Where We Stand
Jim Brundige,left, and Matt O'Brien
Several years ago the town appointed an Airport Noise Abatement Committee that meets monthly at the airport, Kathy Cunningham its conscientious and competent chairman. Peter Hammerle is liaison with the town board although, in fact, the committee has had minimal contact with the board. Airport noise remains a serious problem but the committee can point to certain achievements largely due to the efforts of Jim Brundige, our exceedingly capable airport manager who attends all committee meetings. He is a former military pilot and United Airlines captain.
Although the town owns the extremely valuable 600 plus acres that is the airport its management of the airport especially noise control is severely limited by the FAA. A major responsibility of the FAA is to encourage development of the aviation industry. Consequently the FAA promotes airport expansion by paying for a substantial percentage of the cost of airport expansion. When East Hampton built its existing terminal building and later rebuilt its main runway known as 10/28 to jet standards the FAA picked up 80% or more of the cost. Accepting that funding required the town to legally agree to certain airport assurances (as they are called) for twenty years. While most of the assurances are concerned with accounting for the FAA money two others prohibit the town from banning any type of aircraft, establishing curfews, and taking other measures to eliminate or mitigate noise. In short the town cannot manage its airport, as it might prefer.
|EH Conservators supports
airport control tower.
Over the last several years, the East Hampton Town Board has been hard at work updating and revising the East Hampton Town Airport Master Plan. One of the options being considered is the installation of a seasonal control tower which would give the town the ability to control the altitude and flight path of noisy helicopters. Such a control tower is likely to provide relief from commuter and helicopter traffic, especially on Friday and Sunday summer evenings. We look forward to the adoption of a new Airport Master Plan in 2009, which should make it clear that the airport will not be expanded in the future and that noise abatement procedures, such as a seasonal control tower, can be instituted. That way, we can look forward to a safer and quieter airport.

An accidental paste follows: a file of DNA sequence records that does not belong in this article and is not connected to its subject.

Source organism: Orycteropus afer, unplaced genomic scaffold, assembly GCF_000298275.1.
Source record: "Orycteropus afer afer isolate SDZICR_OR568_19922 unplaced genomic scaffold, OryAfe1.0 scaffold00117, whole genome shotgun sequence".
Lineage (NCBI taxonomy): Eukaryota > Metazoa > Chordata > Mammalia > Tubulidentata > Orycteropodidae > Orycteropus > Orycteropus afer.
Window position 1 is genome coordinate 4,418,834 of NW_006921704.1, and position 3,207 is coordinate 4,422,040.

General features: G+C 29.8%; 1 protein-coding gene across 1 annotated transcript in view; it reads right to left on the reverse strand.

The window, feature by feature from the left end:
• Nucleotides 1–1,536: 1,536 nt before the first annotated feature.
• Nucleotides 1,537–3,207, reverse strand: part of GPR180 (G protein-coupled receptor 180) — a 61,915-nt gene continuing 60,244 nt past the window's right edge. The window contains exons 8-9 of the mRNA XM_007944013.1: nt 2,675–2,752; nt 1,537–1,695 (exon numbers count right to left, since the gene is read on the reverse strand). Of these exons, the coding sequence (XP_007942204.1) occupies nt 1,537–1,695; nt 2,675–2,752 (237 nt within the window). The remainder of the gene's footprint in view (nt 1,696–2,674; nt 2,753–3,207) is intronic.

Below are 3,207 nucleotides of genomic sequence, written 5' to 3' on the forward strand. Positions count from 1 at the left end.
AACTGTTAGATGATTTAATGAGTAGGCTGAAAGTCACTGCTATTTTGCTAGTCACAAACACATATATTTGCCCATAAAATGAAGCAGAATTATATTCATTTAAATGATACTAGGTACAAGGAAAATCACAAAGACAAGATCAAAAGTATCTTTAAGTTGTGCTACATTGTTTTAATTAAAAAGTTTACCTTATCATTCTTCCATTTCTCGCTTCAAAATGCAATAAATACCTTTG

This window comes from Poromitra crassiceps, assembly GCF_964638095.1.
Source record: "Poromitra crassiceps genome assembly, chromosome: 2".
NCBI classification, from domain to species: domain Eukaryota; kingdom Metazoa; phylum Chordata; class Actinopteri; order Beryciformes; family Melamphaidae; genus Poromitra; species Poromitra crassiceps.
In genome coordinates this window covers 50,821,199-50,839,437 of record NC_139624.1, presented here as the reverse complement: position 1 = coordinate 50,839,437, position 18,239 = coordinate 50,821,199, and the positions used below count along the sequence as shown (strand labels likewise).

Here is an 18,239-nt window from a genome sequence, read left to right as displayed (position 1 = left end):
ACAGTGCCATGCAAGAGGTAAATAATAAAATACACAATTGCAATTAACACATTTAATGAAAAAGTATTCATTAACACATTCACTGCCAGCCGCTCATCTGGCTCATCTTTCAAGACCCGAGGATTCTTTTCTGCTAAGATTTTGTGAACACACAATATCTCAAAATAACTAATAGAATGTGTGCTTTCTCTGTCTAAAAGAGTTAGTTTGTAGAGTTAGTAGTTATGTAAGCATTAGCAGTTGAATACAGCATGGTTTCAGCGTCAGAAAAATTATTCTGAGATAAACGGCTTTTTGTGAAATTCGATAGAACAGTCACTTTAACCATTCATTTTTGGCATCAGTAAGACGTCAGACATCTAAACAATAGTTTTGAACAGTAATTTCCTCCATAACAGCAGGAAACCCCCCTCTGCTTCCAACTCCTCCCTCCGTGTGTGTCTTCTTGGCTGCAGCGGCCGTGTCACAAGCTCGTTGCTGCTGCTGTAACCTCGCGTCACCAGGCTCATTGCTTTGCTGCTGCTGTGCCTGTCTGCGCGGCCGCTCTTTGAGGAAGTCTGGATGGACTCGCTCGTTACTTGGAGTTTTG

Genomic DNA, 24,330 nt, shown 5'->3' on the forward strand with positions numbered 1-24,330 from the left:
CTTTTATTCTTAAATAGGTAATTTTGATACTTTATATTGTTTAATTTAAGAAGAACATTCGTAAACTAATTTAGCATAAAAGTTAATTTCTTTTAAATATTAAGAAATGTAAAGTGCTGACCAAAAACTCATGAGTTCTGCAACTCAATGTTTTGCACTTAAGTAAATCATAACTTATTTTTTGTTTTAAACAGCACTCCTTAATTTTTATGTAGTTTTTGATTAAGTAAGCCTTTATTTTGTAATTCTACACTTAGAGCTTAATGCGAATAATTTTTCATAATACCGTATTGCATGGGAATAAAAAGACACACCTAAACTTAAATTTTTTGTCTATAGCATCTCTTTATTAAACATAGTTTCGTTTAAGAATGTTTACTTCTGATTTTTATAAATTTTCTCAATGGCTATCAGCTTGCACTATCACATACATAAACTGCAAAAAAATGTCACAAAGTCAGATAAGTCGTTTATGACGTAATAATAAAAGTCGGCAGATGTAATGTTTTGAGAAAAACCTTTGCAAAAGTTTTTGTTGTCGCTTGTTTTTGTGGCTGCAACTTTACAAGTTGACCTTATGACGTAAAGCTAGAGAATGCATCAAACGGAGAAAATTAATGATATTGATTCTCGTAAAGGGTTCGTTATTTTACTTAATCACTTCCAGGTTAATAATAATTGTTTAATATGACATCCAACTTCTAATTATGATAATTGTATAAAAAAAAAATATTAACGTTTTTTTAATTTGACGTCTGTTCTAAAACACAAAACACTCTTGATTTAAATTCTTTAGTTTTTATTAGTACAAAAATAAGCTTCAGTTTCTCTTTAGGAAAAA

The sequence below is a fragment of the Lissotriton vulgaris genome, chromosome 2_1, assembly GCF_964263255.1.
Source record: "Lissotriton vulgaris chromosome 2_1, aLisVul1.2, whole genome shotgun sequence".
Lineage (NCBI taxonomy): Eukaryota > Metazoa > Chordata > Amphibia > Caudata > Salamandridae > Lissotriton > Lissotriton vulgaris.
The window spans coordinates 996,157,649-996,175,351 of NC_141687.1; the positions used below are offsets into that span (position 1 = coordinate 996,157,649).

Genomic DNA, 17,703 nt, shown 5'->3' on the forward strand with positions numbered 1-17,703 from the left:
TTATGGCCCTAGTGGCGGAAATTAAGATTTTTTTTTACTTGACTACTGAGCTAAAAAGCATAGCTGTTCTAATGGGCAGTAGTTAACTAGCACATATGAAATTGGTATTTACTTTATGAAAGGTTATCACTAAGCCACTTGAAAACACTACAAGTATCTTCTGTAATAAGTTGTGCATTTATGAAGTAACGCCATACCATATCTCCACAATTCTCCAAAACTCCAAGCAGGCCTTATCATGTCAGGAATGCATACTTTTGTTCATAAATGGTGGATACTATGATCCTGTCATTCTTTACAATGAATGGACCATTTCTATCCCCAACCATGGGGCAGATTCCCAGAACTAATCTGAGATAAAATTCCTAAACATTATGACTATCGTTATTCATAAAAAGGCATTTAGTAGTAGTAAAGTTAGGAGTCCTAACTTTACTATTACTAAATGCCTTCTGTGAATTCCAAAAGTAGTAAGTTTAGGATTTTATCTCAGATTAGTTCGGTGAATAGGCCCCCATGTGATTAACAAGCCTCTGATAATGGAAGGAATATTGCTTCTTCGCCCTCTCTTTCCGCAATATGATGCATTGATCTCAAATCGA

As the result of a lawsuit brought against the FAA by a citizen’s organization the expiration of those assurances has been moved forward to 2014. (The FAA was eager to settle rather than go to trial.) It is conceivable that the expiration date could be moved further forward (2009) by Federal legislative action in the form of a no-cost earmark attached to a must-pass bill. Exactly what the town could do or not do when assurances have expired is not entirely clear, however. A lawyer with special expertise has been retained by the town to provide an answer and is presumably at work.
Meanwhile, working within FAA limitations Jim Brundige has had remarkable success in reducing aircraft noise. Equipment acquired by the town tracks and records flight path, altitude, and aircraft identification of all activity in and out of HTO. At the same time noise complaints phoned to 537-LOUD are recorded; noise-offending aircraft can be identified by the tracking system. This is primarily a jet problem. Brundige has developed in and out flight routes intended to be the least bothersome. Compliance by pilots is voluntary; FAA assurances eliminate any enforcement power by the town. Voluntary observance has been surprisingly good thanks to Brundige’s persuasiveness.
But the major noise problem comes from commuter helicopter traffic especially Friday and Sunday summer evenings. The most desirable in and out routes have been developed by Brundige and discussed with the helicopter companies, the Eastern Regional Helicopter Association and with individual pilots. It has helped but helicopter noise routinely disturbs the peaceful enjoyment of the homes of very many.
Within the last year the town hired an assistant to Brundige, Matt O’Brien. He has the title of Noise Abatement Officer and there is no doubt that his concentration on the problem has helped. New technology may succeed in reducing helicopter noise in the future as it has with the newest jets but the HTO noise problem will never be entirely resolved until we are free of FAA control. That should be a high priority objective of the town board.